Redesigned riverfront park smaller, more ‘flexible’

By Patrick Anderson
PBN Staff Writer

It’s smaller than first imagined, but a redesigned riverfront park slated for downtown Providence’s former Interstate 195 land should be better than the larger, original design, city and state planners say. More

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DEVELOPMENT

Redesigned riverfront park smaller, more ‘flexible’

COURTESY CITY OF PROVIDENCE
PERFECT LANDING: A riverfront park is slated for 7.57 acres on former I-195 land.

By Patrick Anderson
PBN Staff Writer

Posted 12/3/12

It’s smaller than first imagined, but a redesigned riverfront park slated for downtown Providence’s former Interstate 195 land should be better than the larger, original design, city and state planners say.

“The park is condensed, but we have made it a lot more flexible,” said Bonnie Nickerson, Providence director of long-range planning. She’s also a member of the design team that created the new park plan, which was approved by the Interstate 195 Redevelopment Commission late last month.

“The original plan was from 2006, which was before we had the Knowledge District and Brown University’s new medical school and knew where the pedestrian bridge would be,” Nickerson said. “The park design necessarily had to evolve. In 2006 it was really a stand-alone design, not something responding to the context of the area.”

While the plan may have needed updating anyway, the driver for the major design changes was the I-195 commission’s decision to carve out 1.2 acres for potential building construction.

The result is a 52,000-square-foot lot abutting the new park on Dyer Street that could be the site of a six-to-eight-story, 400,000-square-foot office or mixed-use building with direct water views.

Even though it makes the park smaller, I-195 commission Chairman Colin Kane said that getting ground-floor restaurants and the foot traffic of building users should improve the vitality of the park for everyone.

“I think it is the most attractive parcel in the Knowledge District and it will enliven the park by creating an active edge,” said Kane. “We were very conscious of activating that park. We spent time walking around and there is no life there now. If we had just created another open space, another India Point Park with no urban fabric, it would be a place where people play Frisbee in the summer and that’s it.”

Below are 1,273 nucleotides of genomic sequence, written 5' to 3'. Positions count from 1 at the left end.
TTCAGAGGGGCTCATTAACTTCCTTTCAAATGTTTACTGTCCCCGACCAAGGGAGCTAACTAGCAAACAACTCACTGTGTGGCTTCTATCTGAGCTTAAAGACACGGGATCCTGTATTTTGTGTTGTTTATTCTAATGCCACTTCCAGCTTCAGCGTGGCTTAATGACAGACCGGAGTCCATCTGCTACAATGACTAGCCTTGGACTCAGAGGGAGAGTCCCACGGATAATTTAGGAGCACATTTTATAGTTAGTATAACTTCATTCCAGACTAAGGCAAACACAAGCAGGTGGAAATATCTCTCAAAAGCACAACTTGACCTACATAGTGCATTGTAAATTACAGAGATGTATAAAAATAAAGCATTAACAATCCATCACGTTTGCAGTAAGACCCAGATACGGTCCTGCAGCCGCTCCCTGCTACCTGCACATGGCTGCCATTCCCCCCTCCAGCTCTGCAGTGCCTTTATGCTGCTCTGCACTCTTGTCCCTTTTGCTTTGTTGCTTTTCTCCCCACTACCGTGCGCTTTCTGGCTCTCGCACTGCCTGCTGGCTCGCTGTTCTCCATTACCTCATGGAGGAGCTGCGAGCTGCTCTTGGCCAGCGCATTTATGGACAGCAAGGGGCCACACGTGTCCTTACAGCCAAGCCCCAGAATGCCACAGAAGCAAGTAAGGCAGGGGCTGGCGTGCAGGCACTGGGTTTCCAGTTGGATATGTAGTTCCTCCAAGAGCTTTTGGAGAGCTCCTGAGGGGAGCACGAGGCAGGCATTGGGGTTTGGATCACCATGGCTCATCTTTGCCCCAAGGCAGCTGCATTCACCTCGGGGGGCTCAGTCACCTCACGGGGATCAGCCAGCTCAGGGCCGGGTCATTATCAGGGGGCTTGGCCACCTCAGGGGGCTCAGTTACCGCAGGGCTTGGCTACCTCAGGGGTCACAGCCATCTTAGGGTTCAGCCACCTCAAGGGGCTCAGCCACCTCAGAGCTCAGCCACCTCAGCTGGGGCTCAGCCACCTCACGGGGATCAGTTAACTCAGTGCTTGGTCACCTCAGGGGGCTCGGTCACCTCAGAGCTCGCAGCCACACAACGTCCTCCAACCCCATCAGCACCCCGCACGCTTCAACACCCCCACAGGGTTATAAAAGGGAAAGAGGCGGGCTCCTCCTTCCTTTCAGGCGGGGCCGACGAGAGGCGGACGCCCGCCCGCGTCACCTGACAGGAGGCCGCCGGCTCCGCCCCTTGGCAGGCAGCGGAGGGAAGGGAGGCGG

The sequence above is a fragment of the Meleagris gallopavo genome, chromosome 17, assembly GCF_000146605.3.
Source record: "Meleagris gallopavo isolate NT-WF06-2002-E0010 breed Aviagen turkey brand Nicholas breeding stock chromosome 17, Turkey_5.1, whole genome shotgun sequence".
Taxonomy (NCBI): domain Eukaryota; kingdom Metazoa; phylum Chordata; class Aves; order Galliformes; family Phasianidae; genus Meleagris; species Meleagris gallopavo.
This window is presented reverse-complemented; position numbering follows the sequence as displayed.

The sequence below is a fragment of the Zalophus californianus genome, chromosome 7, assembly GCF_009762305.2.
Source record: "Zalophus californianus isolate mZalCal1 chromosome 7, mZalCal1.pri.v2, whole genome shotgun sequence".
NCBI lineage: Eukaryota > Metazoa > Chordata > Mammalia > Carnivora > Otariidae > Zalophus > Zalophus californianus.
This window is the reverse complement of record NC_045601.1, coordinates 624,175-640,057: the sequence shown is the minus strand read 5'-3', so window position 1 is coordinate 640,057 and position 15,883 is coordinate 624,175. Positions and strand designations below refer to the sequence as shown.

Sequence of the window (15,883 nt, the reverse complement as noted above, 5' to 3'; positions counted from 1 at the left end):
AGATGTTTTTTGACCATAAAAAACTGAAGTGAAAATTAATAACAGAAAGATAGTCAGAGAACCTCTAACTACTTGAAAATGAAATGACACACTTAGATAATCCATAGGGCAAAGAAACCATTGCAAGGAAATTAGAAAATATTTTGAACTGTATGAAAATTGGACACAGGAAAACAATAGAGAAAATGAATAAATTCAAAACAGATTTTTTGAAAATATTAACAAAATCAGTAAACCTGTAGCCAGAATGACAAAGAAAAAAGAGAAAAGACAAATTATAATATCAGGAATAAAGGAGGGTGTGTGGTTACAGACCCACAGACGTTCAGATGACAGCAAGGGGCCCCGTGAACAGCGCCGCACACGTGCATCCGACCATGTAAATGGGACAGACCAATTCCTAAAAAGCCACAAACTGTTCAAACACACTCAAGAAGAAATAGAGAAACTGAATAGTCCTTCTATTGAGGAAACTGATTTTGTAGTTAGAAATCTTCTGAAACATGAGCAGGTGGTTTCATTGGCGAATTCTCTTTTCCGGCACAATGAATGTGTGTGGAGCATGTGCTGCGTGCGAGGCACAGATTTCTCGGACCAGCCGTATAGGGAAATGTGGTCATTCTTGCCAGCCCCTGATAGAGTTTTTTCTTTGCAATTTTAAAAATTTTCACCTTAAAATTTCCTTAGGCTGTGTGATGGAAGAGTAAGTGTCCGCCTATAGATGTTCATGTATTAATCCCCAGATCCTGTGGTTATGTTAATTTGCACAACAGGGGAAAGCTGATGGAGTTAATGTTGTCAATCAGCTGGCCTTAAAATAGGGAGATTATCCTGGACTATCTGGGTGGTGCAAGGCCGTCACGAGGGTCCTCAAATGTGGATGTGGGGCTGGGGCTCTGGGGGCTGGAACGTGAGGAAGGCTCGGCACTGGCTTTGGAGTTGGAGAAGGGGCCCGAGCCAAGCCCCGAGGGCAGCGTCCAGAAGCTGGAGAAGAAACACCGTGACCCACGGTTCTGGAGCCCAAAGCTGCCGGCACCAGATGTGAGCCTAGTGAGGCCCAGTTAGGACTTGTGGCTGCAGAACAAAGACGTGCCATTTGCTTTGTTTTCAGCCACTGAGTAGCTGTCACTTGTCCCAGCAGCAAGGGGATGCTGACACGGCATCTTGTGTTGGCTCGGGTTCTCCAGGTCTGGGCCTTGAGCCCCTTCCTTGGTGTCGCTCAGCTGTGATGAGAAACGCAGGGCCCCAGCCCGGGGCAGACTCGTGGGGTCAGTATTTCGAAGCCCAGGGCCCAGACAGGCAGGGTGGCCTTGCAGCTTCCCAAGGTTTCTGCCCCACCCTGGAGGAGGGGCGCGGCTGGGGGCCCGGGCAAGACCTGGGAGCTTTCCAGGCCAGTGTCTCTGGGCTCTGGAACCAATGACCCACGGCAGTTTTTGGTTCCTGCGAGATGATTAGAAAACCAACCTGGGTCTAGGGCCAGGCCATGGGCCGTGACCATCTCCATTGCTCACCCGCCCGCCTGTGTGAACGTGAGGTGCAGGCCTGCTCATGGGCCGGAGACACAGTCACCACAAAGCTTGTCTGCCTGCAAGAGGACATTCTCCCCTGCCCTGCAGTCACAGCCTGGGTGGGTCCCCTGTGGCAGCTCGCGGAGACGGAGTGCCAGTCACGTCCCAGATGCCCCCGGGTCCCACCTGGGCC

To make room for a new building, the grass amphitheater that had been a central feature of the original 2006 design has been removed.

In its place, planners have created three smaller, multiuse plazas at corners of the diamond-shaped park between Ship, Eddy and Peck Streets.

One of the plazas, located at the promontory where a pedestrian bridge will cross to the East Side, features a vertical sculpture or installation art piece. Another on the south side closest to the new development parcel is designed to surround restaurants in a new building with outdoor seating. The north plaza is pegged for a mobile stage, restrooms and a potential farmers market venue.

The lawns and plazas in the new design are built around the concept of “outdoor rooms” with seat-height walls, stands of shade trees and tables and chairs at the water’s edge. Where the park slopes to the river, terraced plantings will be selected that could survive being flooded by brackish water.

“The original was mostly grass, but we have incorporated more hard-scape elements,” Nickerson said. “There are three plazas that are more flexible urban spaces. It could all be one large concert space with a temporary stage and outdoor seating, or it could be a variety of things.”

The park on the west bank is the centerpiece of open-space plans in the larger Iway highway project, intended to expand the city’s network of riverwalks and link downtown and the East Side with the emerging Knowledge District.